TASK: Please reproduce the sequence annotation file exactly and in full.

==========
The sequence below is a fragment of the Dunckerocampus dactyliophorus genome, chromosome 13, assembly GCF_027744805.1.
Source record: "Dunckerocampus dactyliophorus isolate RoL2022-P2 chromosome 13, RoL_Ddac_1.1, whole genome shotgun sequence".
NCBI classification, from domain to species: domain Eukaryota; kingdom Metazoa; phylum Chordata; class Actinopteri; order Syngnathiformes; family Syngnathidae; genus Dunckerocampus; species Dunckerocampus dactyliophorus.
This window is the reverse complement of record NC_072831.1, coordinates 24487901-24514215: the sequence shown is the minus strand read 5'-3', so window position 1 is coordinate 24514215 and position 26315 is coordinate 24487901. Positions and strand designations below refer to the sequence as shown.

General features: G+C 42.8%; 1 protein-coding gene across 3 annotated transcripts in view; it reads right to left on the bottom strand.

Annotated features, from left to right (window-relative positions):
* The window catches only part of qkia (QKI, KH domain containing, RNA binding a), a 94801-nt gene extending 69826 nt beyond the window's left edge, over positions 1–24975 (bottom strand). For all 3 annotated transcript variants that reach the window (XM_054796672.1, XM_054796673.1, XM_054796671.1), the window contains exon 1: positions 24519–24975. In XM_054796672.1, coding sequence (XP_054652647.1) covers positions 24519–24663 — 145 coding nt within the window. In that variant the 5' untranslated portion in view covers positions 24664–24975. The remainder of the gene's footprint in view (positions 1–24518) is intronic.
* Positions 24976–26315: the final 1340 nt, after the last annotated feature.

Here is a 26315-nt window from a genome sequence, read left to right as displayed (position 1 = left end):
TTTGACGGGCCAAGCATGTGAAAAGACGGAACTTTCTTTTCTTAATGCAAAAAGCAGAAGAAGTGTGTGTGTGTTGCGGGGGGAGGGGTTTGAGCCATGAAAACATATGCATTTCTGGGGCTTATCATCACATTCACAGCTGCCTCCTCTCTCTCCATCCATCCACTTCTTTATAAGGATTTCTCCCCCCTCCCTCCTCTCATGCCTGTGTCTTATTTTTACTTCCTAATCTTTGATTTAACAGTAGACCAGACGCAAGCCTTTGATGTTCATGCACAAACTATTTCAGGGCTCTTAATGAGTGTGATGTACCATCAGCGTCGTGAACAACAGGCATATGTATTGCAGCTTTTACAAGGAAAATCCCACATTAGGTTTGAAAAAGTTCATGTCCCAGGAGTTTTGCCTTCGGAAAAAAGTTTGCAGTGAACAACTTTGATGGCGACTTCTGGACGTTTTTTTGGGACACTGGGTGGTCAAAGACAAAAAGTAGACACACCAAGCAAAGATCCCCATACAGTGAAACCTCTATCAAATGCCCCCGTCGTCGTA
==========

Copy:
The sequence below is a fragment of the Dunckerocampus dactyliophorus genome, chromosome 13, assembly GCF_027744805.1.
Source record: "Dunckerocampus dactyliophorus isolate RoL2022-P2 chromosome 13, RoL_Ddac_1.1, whole genome shotgun sequence".
NCBI classification, from domain to species: domain Eukaryota; kingdom Metazoa; phylum Chordata; class Actinopteri; order Syngnathiformes; family Syngnathidae; genus Dunckerocampus; species Dunckerocampus dactyliophorus.
This window is the reverse complement of record NC_072831.1, coordinates 24487901-24514215: the sequence shown is the minus strand read 5'-3', so window position 1 is coordinate 24514215 and position 26315 is coordinate 24487901. Positions and strand designations below refer to the sequence as shown.

General features: G+C 42.8%; 1 protein-coding gene across 3 annotated transcripts in view; it reads right to left on the bottom strand.

Annotated features, from left to right (window-relative positions):
* The window catches only part of qkia (QKI, KH domain containing, RNA binding a), a 94801-nt gene extending 69826 nt beyond the window's left edge, over positions 1–24975 (bottom strand). For all 3 annotated transcript variants that reach the window (XM_054796672.1, XM_054796673.1, XM_054796671.1), the window contains exon 1: positions 24519–24975. In XM_054796672.1, coding sequence (XP_054652647.1) covers positions 24519–24663 — 145 coding nt within the window. In that variant the 5' untranslated portion in view covers positions 24664–24975. The remainder of the gene's footprint in view (positions 1–24518) is intronic.
* Positions 24976–26315: the final 1340 nt, after the last annotated feature.

Here is a 26315-nt window from a genome sequence, read left to right as displayed (position 1 = left end):
TTTGACGGGCCAAGCATGTGAAAAGACGGAACTTTCTTTTCTTAATGCAAAAAGCAGAAGAAGTGTGTGTGTGTTGCGGGGGGAGGGGTTTGAGCCATGAAAACATATGCATTTCTGGGGCTTATCATCACATTCACAGCTGCCTCCTCTCTCTCCATCCATCCACTTCTTTATAAGGATTTCTCCCCCCTCCCTCCTCTCATGCCTGTGTCTTATTTTTACTTCCTAATCTTTGATTTAACAGTAGACCAGACGCAAGCCTTTGATGTTCATGCACAAACTATTTCAGGGCTCTTAATGAGTGTGATGTACCATCAGCGTCGTGAACAACAGGCATATGTATTGCAGCTTTTACAAGGAAAATCCCACATTAGGTTTGAAAAAGTTCATGTCCCAGGAGTTTTGCCTTCGGAAAAAAGTTTGCAGTGAACAACTTTGATGGCGACTTCTGGACGTTTTTTTGGGACACTGGGTGGTCAAAGACAAAAAGTAGACACACCAAGCAAAGATCCCCATACAGTGAAACCTCTATCAAATGCCCCCGTCGTCGTA